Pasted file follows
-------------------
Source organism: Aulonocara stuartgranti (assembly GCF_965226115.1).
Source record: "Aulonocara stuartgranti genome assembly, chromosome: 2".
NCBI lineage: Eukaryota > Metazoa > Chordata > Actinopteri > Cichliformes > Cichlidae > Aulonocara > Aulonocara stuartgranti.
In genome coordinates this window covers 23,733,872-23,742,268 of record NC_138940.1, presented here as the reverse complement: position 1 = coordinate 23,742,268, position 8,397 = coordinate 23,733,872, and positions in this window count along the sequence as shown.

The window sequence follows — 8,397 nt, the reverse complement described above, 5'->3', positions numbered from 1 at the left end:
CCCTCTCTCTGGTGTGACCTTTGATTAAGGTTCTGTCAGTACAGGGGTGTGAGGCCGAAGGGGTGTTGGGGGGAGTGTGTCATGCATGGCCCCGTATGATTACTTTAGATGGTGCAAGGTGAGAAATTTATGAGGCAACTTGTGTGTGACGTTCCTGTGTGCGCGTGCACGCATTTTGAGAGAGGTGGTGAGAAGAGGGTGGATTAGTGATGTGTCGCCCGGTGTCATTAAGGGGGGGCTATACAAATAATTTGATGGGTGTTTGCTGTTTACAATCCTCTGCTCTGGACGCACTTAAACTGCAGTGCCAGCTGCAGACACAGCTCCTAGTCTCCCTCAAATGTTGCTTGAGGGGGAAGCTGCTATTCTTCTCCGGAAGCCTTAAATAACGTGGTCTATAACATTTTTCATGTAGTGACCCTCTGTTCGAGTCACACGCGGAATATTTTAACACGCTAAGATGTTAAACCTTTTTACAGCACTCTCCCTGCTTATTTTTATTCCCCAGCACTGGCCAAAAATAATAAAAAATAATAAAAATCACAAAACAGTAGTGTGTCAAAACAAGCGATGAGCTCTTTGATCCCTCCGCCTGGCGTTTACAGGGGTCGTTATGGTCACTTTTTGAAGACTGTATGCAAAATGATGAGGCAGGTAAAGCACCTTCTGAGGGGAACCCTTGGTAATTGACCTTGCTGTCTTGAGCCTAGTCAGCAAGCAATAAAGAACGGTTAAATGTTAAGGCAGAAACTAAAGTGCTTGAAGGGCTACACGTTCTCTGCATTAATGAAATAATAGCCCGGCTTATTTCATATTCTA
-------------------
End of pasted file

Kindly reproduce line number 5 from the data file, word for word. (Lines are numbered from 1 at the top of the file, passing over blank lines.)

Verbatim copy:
The window sequence follows — 8,397 nt, the reverse complement described above, 5'->3', positions numbered from 1 at the left end: